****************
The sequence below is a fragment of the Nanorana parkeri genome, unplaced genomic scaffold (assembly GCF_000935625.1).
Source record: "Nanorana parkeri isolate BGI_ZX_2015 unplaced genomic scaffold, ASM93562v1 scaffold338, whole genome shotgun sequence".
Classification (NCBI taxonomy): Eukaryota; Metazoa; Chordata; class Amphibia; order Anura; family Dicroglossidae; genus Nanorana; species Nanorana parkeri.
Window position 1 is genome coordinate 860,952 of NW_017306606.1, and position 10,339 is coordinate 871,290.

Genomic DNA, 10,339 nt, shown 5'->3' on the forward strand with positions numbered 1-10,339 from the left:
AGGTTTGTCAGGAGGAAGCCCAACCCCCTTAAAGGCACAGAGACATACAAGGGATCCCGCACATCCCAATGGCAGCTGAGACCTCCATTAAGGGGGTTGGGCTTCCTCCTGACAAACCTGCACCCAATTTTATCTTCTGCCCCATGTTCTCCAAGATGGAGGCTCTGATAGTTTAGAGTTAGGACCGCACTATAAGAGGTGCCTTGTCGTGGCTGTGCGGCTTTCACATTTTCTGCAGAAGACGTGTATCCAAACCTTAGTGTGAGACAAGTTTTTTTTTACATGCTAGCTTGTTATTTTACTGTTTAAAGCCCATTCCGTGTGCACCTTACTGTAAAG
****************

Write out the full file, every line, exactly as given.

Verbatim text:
The sequence below is a fragment of the Nanorana parkeri genome, unplaced genomic scaffold (assembly GCF_000935625.1).
Source record: "Nanorana parkeri isolate BGI_ZX_2015 unplaced genomic scaffold, ASM93562v1 scaffold338, whole genome shotgun sequence".
Classification (NCBI taxonomy): Eukaryota; Metazoa; Chordata; class Amphibia; order Anura; family Dicroglossidae; genus Nanorana; species Nanorana parkeri.
Window position 1 is genome coordinate 860,952 of NW_017306606.1, and position 10,339 is coordinate 871,290.

Genomic DNA, 10,339 nt, shown 5'->3' on the forward strand with positions numbered 1-10,339 from the left:
AGGTTTGTCAGGAGGAAGCCCAACCCCCTTAAAGGCACAGAGACATACAAGGGATCCCGCACATCCCAATGGCAGCTGAGACCTCCATTAAGGGGGTTGGGCTTCCTCCTGACAAACCTGCACCCAATTTTATCTTCTGCCCCATGTTCTCCAAGATGGAGGCTCTGATAGTTTAGAGTTAGGACCGCACTATAAGAGGTGCCTTGTCGTGGCTGTGCGGCTTTCACATTTTCTGCAGAAGACGTGTATCCAAACCTTAGTGTGAGACAAGTTTTTTTTTACATGCTAGCTTGTTATTTTACTGTTTAAAGCCCATTCCGTGTGCACCTTACTGTAAAG